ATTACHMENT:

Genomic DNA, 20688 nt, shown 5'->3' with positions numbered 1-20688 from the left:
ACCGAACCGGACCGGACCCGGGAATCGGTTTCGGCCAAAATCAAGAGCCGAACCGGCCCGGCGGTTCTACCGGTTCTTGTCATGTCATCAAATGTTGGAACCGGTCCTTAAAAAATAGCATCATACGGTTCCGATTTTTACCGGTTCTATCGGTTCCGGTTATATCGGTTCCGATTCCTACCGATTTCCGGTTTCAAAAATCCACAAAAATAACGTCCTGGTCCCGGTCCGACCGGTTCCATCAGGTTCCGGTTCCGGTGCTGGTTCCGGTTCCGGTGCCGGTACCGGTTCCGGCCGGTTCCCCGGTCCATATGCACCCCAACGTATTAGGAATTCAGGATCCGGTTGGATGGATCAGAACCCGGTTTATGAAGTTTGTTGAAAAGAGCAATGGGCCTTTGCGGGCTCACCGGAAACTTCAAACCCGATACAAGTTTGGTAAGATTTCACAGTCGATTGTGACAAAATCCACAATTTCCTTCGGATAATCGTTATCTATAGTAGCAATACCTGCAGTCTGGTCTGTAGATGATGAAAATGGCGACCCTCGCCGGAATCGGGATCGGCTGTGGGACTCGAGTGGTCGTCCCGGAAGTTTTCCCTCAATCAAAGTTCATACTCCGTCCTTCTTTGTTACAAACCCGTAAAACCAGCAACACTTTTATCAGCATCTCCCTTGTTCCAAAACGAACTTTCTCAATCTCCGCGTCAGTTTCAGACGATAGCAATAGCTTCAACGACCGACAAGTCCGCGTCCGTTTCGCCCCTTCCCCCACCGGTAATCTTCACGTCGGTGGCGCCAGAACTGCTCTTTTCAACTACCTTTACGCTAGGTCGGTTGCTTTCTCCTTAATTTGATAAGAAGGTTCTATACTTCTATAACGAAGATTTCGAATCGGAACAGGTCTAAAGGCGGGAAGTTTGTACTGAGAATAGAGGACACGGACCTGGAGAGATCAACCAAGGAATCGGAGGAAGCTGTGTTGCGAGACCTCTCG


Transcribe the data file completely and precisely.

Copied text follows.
Genomic DNA, 20688 nt, shown 5'->3' with positions numbered 1-20688 from the left:
ACCGAACCGGACCGGACCCGGGAATCGGTTTCGGCCAAAATCAAGAGCCGAACCGGCCCGGCGGTTCTACCGGTTCTTGTCATGTCATCAAATGTTGGAACCGGTCCTTAAAAAATAGCATCATACGGTTCCGATTTTTACCGGTTCTATCGGTTCCGGTTATATCGGTTCCGATTCCTACCGATTTCCGGTTTCAAAAATCCACAAAAATAACGTCCTGGTCCCGGTCCGACCGGTTCCATCAGGTTCCGGTTCCGGTGCTGGTTCCGGTTCCGGTGCCGGTACCGGTTCCGGCCGGTTCCCCGGTCCATATGCACCCCAACGTATTAGGAATTCAGGATCCGGTTGGATGGATCAGAACCCGGTTTATGAAGTTTGTTGAAAAGAGCAATGGGCCTTTGCGGGCTCACCGGAAACTTCAAACCCGATACAAGTTTGGTAAGATTTCACAGTCGATTGTGACAAAATCCACAATTTCCTTCGGATAATCGTTATCTATAGTAGCAATACCTGCAGTCTGGTCTGTAGATGATGAAAATGGCGACCCTCGCCGGAATCGGGATCGGCTGTGGGACTCGAGTGGTCGTCCCGGAAGTTTTCCCTCAATCAAAGTTCATACTCCGTCCTTCTTTGTTACAAACCCGTAAAACCAGCAACACTTTTATCAGCATCTCCCTTGTTCCAAAACGAACTTTCTCAATCTCCGCGTCAGTTTCAGACGATAGCAATAGCTTCAACGACCGACAAGTCCGCGTCCGTTTCGCCCCTTCCCCCACCGGTAATCTTCACGTCGGTGGCGCCAGAACTGCTCTTTTCAACTACCTTTACGCTAGGTCGGTTGCTTTCTCCTTAATTTGATAAGAAGGTTCTATACTTCTATAACGAAGATTTCGAATCGGAACAGGTCTAAAGGCGGGAAGTTTGTACTGAGAATAGAGGACACGGACCTGGAGAGATCAACCAAGGAATCGGAGGAAGCTGTGTTGCGAGACCTCTCG